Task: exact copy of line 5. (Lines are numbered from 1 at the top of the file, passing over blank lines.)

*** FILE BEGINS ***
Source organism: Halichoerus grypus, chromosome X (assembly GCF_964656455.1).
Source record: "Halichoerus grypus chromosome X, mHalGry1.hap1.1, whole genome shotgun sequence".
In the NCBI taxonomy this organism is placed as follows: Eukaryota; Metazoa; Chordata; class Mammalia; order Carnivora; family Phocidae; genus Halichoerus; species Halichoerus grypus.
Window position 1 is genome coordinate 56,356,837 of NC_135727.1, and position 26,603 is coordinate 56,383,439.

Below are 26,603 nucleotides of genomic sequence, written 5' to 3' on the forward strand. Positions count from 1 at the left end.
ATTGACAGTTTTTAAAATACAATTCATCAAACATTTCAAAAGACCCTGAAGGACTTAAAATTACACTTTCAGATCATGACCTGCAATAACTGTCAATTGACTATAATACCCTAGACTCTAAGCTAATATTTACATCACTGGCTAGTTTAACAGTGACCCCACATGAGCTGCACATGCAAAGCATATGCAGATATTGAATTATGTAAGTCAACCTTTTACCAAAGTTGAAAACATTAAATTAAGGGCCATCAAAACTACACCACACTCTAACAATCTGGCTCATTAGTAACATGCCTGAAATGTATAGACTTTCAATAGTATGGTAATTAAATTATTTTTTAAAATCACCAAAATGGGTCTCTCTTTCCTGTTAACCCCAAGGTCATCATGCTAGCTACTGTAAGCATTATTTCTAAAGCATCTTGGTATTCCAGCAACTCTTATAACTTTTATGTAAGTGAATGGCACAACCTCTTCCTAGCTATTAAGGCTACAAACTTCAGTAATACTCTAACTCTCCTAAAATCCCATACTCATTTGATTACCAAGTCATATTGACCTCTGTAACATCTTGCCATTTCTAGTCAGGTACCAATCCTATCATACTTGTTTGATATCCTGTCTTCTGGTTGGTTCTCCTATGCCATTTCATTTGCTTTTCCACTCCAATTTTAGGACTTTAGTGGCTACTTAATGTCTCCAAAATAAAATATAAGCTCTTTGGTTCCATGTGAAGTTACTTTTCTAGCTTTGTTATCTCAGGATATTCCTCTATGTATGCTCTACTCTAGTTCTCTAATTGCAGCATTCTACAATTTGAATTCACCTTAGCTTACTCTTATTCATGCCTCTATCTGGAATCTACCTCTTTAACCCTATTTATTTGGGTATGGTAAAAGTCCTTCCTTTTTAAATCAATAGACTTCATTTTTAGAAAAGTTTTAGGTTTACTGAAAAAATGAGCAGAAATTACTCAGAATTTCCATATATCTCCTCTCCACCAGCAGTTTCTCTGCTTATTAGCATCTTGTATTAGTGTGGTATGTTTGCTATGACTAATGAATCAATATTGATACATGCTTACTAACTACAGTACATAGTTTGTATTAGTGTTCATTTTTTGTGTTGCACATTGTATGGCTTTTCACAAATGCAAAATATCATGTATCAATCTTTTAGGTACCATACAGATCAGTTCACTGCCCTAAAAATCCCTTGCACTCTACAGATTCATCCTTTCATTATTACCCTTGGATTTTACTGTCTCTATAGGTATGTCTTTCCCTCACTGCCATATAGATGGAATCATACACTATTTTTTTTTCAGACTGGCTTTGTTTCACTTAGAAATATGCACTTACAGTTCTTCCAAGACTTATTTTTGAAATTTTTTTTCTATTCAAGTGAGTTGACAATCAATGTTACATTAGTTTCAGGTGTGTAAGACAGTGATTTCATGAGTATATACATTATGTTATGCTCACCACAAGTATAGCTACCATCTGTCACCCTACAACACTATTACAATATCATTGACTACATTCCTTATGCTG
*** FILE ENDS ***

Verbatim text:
Below are 26,603 nucleotides of genomic sequence, written 5' to 3' on the forward strand. Positions count from 1 at the left end.